10 Things You Might Not Know About Mental Health By John M. Grohol, Psy.D. ~ 1 min read

In the vein of figuring out what life is all about in this world, it sometimes helps to have “cheat sheets.” Financial planners do this, programmers do this, managers do this, engineers all do this to help them remember important things about their world, their lives, whatever. Without further ado then, here’s the list:

  1. Mental health treatment is most effective (e.g., makes you feel better sooner) when your care is holistic in nature and provided by a multidisciplinary team of treatment providers (e.g., a therapist, a medical doctor, and others as needed).
  2. Your mental health has a direct and measurable impact on your physical health and overall well-being.
  3. Knowing and learning more about yourself is the best investment you can make today. If knowledge is power, self-knowledge is the ultimate power.
  4. Our understanding of the mind today is at approximately the same place as a doctor’s understanding of the heart was 200 years ago.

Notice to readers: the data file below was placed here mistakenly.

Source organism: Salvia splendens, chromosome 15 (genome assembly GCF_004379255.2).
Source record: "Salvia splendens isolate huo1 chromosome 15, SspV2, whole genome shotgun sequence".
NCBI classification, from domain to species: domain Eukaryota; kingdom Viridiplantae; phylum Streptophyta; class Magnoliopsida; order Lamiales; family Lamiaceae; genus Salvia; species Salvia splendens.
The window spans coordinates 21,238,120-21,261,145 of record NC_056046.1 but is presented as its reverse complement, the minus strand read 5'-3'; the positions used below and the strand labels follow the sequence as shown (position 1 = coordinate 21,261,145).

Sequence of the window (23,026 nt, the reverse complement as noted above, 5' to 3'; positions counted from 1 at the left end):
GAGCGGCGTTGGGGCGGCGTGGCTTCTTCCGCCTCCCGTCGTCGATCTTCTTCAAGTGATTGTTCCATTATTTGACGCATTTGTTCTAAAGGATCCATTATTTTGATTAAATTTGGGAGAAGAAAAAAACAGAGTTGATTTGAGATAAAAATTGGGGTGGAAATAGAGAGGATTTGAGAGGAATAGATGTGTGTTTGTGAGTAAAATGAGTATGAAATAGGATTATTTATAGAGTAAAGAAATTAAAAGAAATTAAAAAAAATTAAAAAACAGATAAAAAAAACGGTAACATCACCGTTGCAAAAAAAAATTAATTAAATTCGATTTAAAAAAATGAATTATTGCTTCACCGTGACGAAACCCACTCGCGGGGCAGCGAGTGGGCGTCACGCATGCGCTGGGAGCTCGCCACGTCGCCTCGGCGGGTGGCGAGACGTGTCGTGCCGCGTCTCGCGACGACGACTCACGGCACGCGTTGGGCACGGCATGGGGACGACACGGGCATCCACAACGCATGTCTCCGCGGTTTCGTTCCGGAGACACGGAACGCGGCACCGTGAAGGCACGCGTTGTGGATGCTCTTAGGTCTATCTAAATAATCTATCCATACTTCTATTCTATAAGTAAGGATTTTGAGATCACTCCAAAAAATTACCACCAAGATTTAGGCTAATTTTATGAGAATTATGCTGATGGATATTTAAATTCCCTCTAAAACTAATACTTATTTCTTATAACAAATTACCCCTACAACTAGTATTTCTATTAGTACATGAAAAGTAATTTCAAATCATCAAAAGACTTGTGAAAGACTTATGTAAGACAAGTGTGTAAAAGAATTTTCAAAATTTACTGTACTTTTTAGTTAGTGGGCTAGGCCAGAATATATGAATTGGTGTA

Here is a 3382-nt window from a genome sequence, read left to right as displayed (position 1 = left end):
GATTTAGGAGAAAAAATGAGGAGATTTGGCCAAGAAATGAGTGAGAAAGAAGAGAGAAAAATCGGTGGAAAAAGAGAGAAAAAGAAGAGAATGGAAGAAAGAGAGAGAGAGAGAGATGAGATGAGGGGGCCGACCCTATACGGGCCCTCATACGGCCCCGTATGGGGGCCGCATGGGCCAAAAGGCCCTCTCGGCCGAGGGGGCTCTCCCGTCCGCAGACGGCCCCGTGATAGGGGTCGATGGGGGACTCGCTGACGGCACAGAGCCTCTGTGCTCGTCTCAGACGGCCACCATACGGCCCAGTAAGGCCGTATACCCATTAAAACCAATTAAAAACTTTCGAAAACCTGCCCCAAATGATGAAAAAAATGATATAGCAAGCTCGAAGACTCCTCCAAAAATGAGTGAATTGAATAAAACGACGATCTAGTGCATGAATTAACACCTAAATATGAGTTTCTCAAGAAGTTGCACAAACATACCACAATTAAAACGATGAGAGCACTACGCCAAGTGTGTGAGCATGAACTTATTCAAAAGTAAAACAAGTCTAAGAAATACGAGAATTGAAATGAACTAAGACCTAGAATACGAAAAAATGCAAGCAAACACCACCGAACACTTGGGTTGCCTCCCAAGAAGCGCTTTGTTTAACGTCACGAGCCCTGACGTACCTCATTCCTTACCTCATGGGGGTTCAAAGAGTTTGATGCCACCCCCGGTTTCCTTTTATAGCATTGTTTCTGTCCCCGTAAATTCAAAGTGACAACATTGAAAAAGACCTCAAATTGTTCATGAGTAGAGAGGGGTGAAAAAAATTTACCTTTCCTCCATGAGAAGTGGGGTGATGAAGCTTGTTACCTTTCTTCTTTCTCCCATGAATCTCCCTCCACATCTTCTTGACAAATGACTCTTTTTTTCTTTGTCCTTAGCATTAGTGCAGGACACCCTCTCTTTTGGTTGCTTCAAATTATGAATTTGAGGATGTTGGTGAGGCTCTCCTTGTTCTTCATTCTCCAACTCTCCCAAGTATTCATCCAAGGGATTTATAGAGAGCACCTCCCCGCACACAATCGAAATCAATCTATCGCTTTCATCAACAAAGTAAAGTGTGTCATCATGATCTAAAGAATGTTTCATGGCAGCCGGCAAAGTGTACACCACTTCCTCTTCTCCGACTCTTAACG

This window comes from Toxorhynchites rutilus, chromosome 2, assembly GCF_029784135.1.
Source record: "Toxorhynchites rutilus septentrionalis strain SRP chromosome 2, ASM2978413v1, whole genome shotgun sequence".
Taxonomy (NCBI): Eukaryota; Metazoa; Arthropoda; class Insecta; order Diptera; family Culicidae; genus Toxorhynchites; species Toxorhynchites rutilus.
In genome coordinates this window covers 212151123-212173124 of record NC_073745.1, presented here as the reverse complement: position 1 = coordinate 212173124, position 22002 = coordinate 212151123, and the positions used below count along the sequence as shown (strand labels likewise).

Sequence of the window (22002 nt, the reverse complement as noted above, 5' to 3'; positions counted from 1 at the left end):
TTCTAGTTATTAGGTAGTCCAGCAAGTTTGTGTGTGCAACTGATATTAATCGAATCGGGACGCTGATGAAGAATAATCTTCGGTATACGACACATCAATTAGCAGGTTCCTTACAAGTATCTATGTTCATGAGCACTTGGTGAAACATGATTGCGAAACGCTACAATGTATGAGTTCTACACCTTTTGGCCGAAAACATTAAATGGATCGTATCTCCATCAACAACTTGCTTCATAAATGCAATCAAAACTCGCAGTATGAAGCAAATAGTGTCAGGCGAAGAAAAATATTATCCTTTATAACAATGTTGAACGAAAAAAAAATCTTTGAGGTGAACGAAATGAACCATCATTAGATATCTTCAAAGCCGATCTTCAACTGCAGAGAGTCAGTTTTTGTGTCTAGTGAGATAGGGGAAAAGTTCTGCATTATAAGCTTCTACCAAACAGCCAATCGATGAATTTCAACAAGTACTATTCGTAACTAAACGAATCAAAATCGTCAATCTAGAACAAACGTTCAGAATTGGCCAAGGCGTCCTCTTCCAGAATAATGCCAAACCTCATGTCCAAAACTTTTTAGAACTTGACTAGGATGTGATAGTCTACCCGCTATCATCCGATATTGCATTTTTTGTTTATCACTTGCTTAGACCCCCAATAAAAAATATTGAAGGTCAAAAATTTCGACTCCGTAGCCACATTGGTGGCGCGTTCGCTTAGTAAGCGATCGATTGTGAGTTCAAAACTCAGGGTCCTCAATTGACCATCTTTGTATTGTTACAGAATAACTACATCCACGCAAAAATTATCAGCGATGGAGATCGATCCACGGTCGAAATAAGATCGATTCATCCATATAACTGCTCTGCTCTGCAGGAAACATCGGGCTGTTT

5. The first professional you go to for treatment is often not the one you will receive treatment from (nor should it be). You may need to “shop around” to find a professional that fits your needs and expectations of care.
  6. Your doctor or therapist doesn’t know everything about your condition or the best treatment for you. You may know more than he or she does (especially if you’ve been living with the condition for a long time, or the condition is rare).
  7. Your mental health treatment is more often than not based upon trial and error.
  8. Most psychotherapists in the real world do not usually provide treatment to people based upon research findings (e.g., they are not providing “empirically-based treatment”). Psychotherapy research often uses rigorous “treatment protocols” that are rarely used in most clinicians’ practices.
  9. You may be your own best (but secret) treatment provider. By educating yourself, tracking or journaling your moods, what coping methods you use, etc., finding a support group, and such, you may actually be able to help yourself as much as many professionals can. Even if you can’t, you can provide your treatment provider with a lot of help and data that will help improve the efficacy of your overall treatment.
  10. Mental health care is not always affordable, timely, or easy to access. A lot of work needs to be done in order to make mental health care more affordable, available in a timely manner in every community, and without having to jump through a dozen hoops in order to receive the best care possible.

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